A great loss

I will miss my two heroes, Bill Brown and Norman O’ Neill, but they will not be lost to me as I can still visualise them as clearly as when I saw them in their pomp.

The death of two great Australian batsmen over the last few weeks in Bill Brown and Norman O’Neill has brought back a flood of memories to those who knew them and had the privilege to see them bat. I was one of the very lucky ones who knew them personally for a very long time.

Time often erases the public’s memory of perception of players of the past, but not those of team-mates or opponents who have enjoyed and marvelled at their talents.

Both Bill and Norm had exquisite styles. Brown’s movements were sleek and as smooth as silk, while O’Neill was all power, but still with great grace.

I am very proud to say that they were heroes of mine, though in different ways. Brown was very much my schoolboy hero. After all he was from the inner Sydney suburb of Marrickville where I was born and brought up and we both played for the Marrickville club in the senior Sydney competition.

While Bradman, Miller, Lindwall and Morris were the heroes of my mates, Bill Brown and Colin McCool were my particular favourites. I was enchanted by Billy’s elegant style and run-making ability, while Colin did all the things I wanted to achieve.

Brown was a fine leg spinner, a wonderful batsman and a superb first slip fieldsman.

O’Neill was a team-mate and long standing friend with talent and style. I was in awe of him as were all his team-mates and opponents. No batsman gave me greater watching pleasure than him.

If I could relive an hour watching any man bat, he would be the one. Yet he always played under the added pressure of being a prodigy, of being labelled “The New Bradman” when he thrilled the crowds early in his career. It was an unnecessary burden Norm could have done without, for he was a magnificent player in his own right.

He was talented enough to pitch for Australia at baseball and got lucrative offers to play in the United States. He, undoubtedly, had the strongest throwing arm that I have seen in cricket. No boundary was ever too far as his powerful arm sent the ball thudding into the ’keeper’s gloves over the stumps.

He was also a very capable leg spinner who bowled a magnificent wrong ’un and would have undoubtedly taken a lot of wickets these days.

He will be remembered, however, for his wonderful batting, which once seen will never be forgotten. He was a classic strokemaker with a technique straight out of the coaching manual, but polished by a style and flair that was all his own.

If there was a key to his batting, it was his uncanny judgment of length. He never seemed to get it wrong and that allowed him to get into position very early and play powerful strokes against deliveries most batsmen would have been happy just to keep out.

He was particularly strong on the backfoot against fast bowling, capable of spanking the fastest delivery straight back past the bowler, before the latter had completed his follow- through. This is a skill enjoyed by only a few players that I have seen.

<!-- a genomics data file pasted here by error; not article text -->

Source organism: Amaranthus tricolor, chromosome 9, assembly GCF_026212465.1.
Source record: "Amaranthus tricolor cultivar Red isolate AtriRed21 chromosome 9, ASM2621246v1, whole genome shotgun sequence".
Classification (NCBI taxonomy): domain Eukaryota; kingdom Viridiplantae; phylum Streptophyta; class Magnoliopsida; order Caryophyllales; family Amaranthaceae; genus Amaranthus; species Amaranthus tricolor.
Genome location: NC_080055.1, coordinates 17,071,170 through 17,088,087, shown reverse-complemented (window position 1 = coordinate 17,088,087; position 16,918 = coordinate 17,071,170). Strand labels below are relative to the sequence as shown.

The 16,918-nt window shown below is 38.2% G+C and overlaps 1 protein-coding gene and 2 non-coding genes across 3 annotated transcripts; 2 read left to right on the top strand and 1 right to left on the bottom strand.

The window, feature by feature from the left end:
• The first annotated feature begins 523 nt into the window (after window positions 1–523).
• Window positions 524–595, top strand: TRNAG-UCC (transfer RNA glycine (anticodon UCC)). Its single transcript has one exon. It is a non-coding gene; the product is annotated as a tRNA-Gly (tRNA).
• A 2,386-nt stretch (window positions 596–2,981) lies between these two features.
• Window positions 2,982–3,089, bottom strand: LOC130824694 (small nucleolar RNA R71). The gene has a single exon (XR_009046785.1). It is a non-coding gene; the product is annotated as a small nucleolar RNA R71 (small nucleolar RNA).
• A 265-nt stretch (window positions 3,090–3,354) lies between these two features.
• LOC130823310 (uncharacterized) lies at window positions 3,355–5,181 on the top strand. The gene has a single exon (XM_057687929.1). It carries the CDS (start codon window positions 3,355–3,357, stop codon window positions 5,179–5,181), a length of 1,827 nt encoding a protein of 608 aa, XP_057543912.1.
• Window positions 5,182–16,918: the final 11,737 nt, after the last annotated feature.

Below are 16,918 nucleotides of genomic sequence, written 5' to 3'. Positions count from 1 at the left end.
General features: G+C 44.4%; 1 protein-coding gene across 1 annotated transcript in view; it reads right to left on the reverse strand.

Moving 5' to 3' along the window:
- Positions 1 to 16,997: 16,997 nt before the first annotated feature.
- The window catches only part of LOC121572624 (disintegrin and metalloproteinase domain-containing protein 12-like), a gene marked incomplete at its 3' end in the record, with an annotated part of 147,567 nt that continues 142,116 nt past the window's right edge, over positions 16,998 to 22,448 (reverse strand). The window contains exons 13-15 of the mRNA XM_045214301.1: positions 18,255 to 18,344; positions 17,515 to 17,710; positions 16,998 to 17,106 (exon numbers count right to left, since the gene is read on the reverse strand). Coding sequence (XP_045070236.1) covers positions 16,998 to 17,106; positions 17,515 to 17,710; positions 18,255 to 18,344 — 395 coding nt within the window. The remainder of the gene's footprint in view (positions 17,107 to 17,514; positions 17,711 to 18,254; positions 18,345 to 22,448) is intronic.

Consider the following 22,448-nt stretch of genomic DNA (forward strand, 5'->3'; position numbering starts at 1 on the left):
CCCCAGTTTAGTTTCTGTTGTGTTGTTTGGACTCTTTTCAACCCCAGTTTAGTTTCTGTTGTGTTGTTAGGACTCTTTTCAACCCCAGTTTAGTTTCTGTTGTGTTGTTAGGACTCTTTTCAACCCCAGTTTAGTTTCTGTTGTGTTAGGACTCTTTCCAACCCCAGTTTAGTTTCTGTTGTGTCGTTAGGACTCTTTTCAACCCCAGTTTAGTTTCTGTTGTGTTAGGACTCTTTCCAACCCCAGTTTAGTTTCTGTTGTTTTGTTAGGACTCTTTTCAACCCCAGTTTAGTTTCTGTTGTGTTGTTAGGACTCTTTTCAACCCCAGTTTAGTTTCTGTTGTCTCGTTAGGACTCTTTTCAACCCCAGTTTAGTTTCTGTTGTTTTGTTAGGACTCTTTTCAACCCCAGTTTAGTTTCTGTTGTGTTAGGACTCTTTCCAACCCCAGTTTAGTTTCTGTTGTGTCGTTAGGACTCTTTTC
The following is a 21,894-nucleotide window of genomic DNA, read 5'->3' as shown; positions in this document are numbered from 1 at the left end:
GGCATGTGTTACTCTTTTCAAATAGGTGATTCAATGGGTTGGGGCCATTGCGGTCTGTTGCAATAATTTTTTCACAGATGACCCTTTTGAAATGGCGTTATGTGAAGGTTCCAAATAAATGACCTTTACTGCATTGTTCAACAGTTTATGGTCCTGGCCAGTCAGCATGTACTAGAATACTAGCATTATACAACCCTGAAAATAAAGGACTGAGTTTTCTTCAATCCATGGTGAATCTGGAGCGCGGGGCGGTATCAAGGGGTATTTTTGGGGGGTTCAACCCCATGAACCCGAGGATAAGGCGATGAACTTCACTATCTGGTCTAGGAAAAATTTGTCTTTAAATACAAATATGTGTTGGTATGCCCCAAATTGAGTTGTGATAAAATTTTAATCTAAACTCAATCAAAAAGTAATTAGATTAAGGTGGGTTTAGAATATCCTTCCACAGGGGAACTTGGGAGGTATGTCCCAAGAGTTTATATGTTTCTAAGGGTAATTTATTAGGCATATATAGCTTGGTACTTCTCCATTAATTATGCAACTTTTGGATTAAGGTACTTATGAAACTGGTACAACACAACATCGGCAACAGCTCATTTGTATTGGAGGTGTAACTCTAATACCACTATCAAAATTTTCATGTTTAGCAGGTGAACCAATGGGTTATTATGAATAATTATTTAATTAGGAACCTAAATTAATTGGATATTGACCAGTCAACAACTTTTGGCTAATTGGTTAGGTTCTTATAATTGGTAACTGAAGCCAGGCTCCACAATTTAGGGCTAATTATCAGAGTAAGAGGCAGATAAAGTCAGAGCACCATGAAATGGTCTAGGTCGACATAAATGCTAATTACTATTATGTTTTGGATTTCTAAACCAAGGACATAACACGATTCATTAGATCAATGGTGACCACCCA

Norm developed a reputation as a nervous starter, and that was the only flaw in his game. But he thrilled crowds wherever he played. He appeared in 42 Tests, the last in the West Indies in 1965 and scored 2779 runs at a very respectable average of 45.52. But he was the sort of player who did not need statistics to prove his quality.

Norm O’Neill was an adventurer. No discussion of the great players should ever leave him out.

The most often asked question to me on my frequent visits to India was, what is Norman O’Neill doing?

I have been answering this ever since the Australians visited India in 1959. Norm was the star of the Tour. This question came not only from cricket fanatics or cricket associations or clubs, but also from strangers on the street. One old passer-by in Mumbai summed it up perfectly when he said that Norm had brutal power, but executed his strokes with grace and style.

Billy Brown, on the other hand, was all elegance and poise. He stroked the ball away with perfect timing, style and precision. The almost forgotten leg glance, initially made famous by Ranjitsinhji, became Billy Brown’s hallmark.

Many who had seen both Ranji and Brown compared their style and elegance and declared them equally graceful. It was praise indeed for the Australian.

Records will show that Brown was a fine batsman in a period when not many Tests were played. He scored 1572 runs from 22 Tests at an average of 46.82. Unfortunately, his career was during the Bradman era and all batsmen who had good averages in the 40s suffered in comparison with the great man.

Brown followed Test cricket until his death and was a popular and welcome visitor wherever he went. In an era where current players are perhaps not as appreciative as they should be of past players, Brown was always welcomed by one and all.

His engaging friendliness and self-deprecative humour about his own career made him an excellent companion. He had a fund of stories to tell and had great appreciation for the modern player. At the same time he was immensely proud of the players of his period though he didn’t look back at them through rose coloured glasses.

I will miss my two heroes, but they will not be lost to me as I can still visualise them as clearly as when I saw them in their pomp.